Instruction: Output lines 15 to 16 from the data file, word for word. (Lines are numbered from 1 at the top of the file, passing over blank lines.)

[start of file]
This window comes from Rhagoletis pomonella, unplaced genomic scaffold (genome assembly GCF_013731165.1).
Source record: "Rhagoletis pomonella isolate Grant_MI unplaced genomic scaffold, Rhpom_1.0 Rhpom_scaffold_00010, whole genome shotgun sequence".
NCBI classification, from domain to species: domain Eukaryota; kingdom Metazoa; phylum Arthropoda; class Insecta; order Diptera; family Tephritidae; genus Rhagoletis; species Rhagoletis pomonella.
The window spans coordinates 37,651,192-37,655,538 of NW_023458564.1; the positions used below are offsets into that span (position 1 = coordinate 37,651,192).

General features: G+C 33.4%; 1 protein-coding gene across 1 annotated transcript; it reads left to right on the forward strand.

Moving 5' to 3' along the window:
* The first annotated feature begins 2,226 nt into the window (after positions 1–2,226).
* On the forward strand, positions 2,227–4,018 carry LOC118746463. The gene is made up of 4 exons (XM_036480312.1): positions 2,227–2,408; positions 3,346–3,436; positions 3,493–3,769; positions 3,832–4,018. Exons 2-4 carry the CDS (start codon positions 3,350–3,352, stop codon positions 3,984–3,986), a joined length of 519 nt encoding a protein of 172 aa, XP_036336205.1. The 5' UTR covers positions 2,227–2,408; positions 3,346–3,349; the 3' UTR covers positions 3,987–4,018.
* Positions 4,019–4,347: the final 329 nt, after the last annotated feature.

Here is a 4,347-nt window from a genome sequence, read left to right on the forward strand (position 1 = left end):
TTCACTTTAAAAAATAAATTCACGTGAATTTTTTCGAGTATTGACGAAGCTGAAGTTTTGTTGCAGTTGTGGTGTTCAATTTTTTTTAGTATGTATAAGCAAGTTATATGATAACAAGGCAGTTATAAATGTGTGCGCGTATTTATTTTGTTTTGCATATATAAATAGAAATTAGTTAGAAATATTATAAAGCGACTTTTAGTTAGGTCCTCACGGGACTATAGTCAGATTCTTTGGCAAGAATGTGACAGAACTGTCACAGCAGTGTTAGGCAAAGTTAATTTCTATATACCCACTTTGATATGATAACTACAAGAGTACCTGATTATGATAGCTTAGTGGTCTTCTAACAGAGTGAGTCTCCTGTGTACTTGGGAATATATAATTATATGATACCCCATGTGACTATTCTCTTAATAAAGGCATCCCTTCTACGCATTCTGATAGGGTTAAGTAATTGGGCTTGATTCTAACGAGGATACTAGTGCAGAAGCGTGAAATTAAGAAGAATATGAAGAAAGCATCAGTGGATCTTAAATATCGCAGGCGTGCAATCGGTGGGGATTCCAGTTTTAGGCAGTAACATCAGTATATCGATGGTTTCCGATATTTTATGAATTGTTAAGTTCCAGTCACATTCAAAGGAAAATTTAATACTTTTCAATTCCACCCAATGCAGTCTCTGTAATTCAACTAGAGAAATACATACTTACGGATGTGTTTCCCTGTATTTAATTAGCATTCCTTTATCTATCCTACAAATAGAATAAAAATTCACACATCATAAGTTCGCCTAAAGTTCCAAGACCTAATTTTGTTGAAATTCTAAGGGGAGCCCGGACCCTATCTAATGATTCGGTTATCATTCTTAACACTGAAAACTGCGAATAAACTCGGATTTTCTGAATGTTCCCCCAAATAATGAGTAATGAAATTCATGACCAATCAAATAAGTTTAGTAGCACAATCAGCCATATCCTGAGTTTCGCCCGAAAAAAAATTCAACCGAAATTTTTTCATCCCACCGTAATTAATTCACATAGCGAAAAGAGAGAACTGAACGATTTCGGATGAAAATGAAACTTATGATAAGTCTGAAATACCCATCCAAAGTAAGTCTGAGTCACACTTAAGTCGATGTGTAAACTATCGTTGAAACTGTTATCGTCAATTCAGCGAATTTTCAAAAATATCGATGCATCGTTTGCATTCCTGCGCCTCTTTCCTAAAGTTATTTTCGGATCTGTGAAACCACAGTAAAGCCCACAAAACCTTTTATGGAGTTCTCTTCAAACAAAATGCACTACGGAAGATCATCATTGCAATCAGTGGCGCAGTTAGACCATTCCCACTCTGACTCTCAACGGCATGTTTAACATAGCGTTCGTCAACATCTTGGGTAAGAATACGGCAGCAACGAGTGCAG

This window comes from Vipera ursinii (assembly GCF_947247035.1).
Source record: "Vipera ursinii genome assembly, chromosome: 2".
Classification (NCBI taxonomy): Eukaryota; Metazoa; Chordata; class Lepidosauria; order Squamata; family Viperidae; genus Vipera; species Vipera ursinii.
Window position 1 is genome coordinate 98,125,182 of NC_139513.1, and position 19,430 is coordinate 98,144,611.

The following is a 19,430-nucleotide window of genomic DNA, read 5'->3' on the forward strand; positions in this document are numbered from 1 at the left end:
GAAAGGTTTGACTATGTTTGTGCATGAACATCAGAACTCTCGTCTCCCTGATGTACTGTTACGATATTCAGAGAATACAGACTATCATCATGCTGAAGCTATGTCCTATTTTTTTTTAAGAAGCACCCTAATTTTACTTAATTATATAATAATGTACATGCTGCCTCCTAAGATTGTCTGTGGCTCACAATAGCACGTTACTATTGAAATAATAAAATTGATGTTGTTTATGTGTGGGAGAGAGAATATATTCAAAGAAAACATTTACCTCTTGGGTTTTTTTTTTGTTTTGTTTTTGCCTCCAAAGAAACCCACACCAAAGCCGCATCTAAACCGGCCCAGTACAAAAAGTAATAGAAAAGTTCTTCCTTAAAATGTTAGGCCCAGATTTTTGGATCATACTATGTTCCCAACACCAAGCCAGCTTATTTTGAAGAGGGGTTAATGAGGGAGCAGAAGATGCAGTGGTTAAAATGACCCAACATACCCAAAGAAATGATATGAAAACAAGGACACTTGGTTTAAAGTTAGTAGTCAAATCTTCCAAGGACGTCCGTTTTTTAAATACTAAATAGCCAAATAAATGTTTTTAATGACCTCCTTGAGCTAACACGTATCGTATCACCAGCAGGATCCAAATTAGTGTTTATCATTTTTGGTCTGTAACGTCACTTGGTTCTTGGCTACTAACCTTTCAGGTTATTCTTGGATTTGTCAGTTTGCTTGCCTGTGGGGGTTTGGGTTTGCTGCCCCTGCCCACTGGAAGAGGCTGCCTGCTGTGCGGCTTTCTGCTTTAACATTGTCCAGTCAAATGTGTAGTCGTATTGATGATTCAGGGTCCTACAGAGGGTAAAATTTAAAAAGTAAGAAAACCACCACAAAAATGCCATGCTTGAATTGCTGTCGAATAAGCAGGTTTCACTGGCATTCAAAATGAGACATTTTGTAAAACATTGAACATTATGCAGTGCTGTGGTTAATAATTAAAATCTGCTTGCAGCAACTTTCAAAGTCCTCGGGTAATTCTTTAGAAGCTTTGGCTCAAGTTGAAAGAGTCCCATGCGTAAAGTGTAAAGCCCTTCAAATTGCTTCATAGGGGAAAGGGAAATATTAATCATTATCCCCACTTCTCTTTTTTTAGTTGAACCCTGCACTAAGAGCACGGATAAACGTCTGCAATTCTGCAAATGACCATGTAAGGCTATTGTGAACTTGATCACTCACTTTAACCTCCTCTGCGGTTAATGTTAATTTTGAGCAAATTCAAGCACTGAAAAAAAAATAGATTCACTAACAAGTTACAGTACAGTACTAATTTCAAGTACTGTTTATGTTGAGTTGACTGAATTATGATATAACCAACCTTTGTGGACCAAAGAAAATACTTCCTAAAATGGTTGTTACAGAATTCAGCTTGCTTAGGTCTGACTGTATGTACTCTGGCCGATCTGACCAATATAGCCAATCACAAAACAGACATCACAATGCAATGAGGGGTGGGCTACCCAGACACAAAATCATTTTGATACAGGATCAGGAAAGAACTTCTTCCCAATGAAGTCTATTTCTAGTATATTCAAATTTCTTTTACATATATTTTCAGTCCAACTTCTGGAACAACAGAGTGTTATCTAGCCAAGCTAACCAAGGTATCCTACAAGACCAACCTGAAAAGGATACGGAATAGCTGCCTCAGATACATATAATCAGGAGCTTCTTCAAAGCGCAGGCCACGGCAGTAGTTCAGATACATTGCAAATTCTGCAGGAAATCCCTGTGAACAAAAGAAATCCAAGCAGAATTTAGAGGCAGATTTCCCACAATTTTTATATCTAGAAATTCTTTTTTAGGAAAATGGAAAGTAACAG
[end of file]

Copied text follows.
Window position 1 is genome coordinate 98,125,182 of NC_139513.1, and position 19,430 is coordinate 98,144,611.

The following is a 19,430-nucleotide window of genomic DNA, read 5'->3' on the forward strand; positions in this document are numbered from 1 at the left end: